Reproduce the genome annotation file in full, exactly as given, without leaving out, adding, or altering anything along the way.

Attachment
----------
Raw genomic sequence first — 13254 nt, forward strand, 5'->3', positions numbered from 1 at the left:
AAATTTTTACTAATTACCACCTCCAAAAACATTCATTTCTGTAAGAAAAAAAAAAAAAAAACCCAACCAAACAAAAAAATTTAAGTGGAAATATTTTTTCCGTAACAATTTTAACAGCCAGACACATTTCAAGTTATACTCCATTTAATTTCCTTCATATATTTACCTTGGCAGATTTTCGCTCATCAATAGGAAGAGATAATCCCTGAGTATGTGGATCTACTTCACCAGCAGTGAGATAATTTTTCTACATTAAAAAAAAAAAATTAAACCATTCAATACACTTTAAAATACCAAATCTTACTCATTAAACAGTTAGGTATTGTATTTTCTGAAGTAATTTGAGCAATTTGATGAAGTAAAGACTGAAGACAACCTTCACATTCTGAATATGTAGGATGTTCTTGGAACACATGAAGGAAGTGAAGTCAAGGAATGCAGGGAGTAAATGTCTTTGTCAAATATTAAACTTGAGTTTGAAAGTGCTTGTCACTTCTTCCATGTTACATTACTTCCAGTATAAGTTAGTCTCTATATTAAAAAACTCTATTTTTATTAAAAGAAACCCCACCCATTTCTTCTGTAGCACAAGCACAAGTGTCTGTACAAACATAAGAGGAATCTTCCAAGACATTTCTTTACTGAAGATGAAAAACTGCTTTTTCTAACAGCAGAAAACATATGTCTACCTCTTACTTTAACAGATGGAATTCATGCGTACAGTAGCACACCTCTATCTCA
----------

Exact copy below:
Raw genomic sequence first — 13254 nt, forward strand, 5'->3', positions numbered from 1 at the left:
AAATTTTTACTAATTACCACCTCCAAAAACATTCATTTCTGTAAGAAAAAAAAAAAAAAAACCCAACCAAACAAAAAAATTTAAGTGGAAATATTTTTTCCGTAACAATTTTAACAGCCAGACACATTTCAAGTTATACTCCATTTAATTTCCTTCATATATTTACCTTGGCAGATTTTCGCTCATCAATAGGAAGAGATAATCCCTGAGTATGTGGATCTACTTCACCAGCAGTGAGATAATTTTTCTACATTAAAAAAAAAAAATTAAACCATTCAATACACTTTAAAATACCAAATCTTACTCATTAAACAGTTAGGTATTGTATTTTCTGAAGTAATTTGAGCAATTTGATGAAGTAAAGACTGAAGACAACCTTCACATTCTGAATATGTAGGATGTTCTTGGAACACATGAAGGAAGTGAAGTCAAGGAATGCAGGGAGTAAATGTCTTTGTCAAATATTAAACTTGAGTTTGAAAGTGCTTGTCACTTCTTCCATGTTACATTACTTCCAGTATAAGTTAGTCTCTATATTAAAAAACTCTATTTTTATTAAAAGAAACCCCACCCATTTCTTCTGTAGCACAAGCACAAGTGTCTGTACAAACATAAGAGGAATCTTCCAAGACATTTCTTTACTGAAGATGAAAAACTGCTTTTTCTAACAGCAGAAAACATATGTCTACCTCTTACTTTAACAGATGGAATTCATGCGTACAGTAGCACACCTCTATCTCA